‘Last night I dreamt…’ By Raasia Khan

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Last night I dreamt, well – a confusing nightmare, and less a dream. A simple, plain, empty pathway; a road, with the snow melting, and weeping willow trees slowly returning from a sublime white to a lush green. Not much happening that I could see, almost silent with small scuffles here and there; seemed like this would be one peaceful dream. But obviously, that had to change, Raasia can’t ever have even one good dream; I should’ve known.

 Unexpectedly – and annoyingly – I was jerked into another dimension, and so quickly that I almost fell back due to the inertia. Televisions, all around, news reporters, different languages and dialects, and the TV’s in all sizes and graphics, but all of them seemingly discussing the same thing. Flu? Well, flu wasn’t much of a serious issue anymore, so why were they still broadcasting clips of people hospitalised and on oxygen? Maybe I was seeing the past. But wait – pandemic, and I heard 2021? Influenza was a major issue back in the 1900s, so this couldn’t possibly be that. I turned my head toward a TV displaying what looked like a virus; the reporter called it the novel coronavirus? Looking around toward other screens; maybe some were broadcasting something I actually understood. But just as my eyes landed on a TV screen where the news reporter was shouting something in Urdu, there was another jerk, and instead of TV’s, there were fires. 

Deers running around, kangaroos – Australia? Why was it burning? I could see trees collapsing, sounds of animals in agony. I was so intrigued by the flaming red, and grasped by the scene around me, I forgot to watch out for myself and before I knew it, a huge bark, with its coarse wood on fire, was about to crash onto me. I froze in shock, my nerves not being able to react, but it somehow fell right through me. I was in this false reality but I was simply (and thankfully) in something of a viewing mode. Smoke going up, bushes ablaze, broken legs of limping marsupials and all I could do was watch. The grass beneath me lit up and burnt as I fell through into another scene.

Ah, people. People, but not society as I knew it.

 A lockdown. Shutters and blinds being shut, everyone with a mask on and those who weren’t, being fined by those who were. Everyone afraid of even a mere cough. As I walked along the pathway, I saw people hiding in rooms, isolating themselves. And as I was about to approach one of the open windows to discern what the situation was, I heard the blinds shut and suddenly, a new place. Again. 

Few people outside, no longer wearing masks, but still being tortured. Guns being fired, stones being thrown, even at women and children. People ordering others to get in their house right away, others begging. This was hard to see.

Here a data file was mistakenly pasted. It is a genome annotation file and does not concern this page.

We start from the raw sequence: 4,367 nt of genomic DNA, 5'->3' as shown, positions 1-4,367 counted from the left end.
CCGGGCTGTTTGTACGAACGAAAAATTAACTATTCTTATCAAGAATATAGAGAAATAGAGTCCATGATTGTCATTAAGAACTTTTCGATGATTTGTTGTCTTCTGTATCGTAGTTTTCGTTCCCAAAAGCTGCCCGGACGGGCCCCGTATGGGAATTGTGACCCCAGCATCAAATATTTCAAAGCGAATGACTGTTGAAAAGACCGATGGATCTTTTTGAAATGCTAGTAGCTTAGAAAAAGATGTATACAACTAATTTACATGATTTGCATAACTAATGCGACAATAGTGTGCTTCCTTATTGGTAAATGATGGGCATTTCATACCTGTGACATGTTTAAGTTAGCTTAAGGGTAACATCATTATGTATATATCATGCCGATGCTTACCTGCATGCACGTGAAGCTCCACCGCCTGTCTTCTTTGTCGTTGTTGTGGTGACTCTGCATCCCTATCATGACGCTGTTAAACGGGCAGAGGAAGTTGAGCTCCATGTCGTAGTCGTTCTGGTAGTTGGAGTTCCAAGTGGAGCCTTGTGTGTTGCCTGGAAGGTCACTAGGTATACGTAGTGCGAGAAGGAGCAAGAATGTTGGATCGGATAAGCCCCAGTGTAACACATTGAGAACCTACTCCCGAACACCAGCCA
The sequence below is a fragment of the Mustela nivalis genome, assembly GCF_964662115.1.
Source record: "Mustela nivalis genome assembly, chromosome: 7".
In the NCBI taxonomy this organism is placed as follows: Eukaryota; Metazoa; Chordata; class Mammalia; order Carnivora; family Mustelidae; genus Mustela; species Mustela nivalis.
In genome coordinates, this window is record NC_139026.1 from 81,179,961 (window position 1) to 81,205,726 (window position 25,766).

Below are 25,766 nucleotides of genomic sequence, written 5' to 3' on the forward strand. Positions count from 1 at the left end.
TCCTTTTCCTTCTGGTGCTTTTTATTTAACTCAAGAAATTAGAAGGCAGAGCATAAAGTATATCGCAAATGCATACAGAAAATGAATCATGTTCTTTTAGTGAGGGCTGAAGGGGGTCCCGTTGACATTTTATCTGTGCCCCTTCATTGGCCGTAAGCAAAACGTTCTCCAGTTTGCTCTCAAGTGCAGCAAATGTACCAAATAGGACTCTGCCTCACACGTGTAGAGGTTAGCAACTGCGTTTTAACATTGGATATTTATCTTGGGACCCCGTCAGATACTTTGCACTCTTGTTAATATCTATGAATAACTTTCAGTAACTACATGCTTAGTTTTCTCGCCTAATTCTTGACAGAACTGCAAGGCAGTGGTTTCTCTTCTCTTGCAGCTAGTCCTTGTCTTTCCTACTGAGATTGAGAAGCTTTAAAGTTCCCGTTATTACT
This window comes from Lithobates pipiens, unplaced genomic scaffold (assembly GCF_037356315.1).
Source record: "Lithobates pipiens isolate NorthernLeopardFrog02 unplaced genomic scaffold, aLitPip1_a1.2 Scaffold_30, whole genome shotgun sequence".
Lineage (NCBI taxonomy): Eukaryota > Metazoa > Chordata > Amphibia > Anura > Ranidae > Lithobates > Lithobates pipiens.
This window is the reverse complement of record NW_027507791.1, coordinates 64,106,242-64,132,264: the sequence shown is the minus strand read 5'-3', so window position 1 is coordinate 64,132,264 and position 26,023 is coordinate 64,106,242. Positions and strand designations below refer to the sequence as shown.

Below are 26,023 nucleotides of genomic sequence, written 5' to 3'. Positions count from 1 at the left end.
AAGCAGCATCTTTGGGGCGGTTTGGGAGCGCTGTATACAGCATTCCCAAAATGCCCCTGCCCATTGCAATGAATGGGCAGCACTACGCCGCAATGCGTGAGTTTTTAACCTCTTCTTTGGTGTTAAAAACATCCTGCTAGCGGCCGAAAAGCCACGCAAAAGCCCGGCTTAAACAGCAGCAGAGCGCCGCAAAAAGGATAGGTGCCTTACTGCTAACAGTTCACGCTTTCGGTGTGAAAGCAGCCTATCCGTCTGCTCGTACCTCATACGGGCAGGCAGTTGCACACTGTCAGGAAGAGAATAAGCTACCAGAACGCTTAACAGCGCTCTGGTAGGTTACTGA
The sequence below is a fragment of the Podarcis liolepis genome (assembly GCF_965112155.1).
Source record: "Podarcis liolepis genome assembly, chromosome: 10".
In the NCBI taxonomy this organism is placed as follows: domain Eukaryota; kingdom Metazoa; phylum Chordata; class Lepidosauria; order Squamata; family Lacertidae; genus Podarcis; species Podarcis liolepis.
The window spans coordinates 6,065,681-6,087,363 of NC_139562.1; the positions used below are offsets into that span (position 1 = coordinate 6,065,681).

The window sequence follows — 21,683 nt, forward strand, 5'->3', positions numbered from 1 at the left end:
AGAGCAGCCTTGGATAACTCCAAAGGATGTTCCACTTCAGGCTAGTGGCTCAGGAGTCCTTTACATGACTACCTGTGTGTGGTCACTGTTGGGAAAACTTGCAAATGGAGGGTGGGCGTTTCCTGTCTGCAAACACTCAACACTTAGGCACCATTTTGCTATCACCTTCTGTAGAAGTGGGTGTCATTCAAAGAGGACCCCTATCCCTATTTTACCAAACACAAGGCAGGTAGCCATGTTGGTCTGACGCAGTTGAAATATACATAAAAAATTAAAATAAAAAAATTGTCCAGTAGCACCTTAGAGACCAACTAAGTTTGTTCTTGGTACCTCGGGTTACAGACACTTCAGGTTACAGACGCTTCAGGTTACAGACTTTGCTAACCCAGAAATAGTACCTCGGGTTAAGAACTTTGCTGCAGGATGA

I walked along, still seeing women being tortured, children reaching out for their mothers, and I flinched as they continued being hurt without mercy. 

All of a sudden, I’m in a room, a high ceiling, a desk, with the Afghan flag and some documents. A man, in a coat, at the desk, his eyebrows furrowed. Another man at the front of the desk. The man in the coat began speaking, 

‘I’m leaving. I have to resign. I’m done.’ He was making short anxious statements. ‘Taliban. They’re going to hurt us. Don’t believe a thing they say. I am leaving.’ 

Before I could hear what the other man had to say, I was in another place, and there’s now a car, with a person of colour being beaten by a white policeman. He was asking for mercy but received none. Racism. At least I knew what this was. 

It was like my head didn’t want to see what this was for longer. So, here we were, a different surrounding. Signs held up, people protesting, boards with a common hashtag #BlackLivesMatter. Many different diversities, ethnicities, accents, but all with the same goal, which as far as I could see, was getting justice for Floyd. As I shuffled along by the protest, the signs changed into ‘Freedom for Palestine’ or ‘Hands off Jerusalem.’ 

In the blink of an eye, silence. 

It was dark now, just an empty void. A few seconds of this and I began hearing some noises, my sisters singing, and my mom, my name. My eyes flicked open and as the wheels in my head started turning, I realised what I thought was simply a nightmare is actually reality. The world is in a bad place. 

About froebelianwriters

I am an English Language teacher teaching O'Levels Edexcel and CIE A Levels at Froebel's International School, Islamabad. I am also working as a Subject Specialist Literacy consultant for the same school. Writing and reading has always been a passion and I try my utmost to instill these habits and hobbies in my students as well. I can be reached/contacted at fabbas227@hotmail.com or 03365287335 Happy reading!

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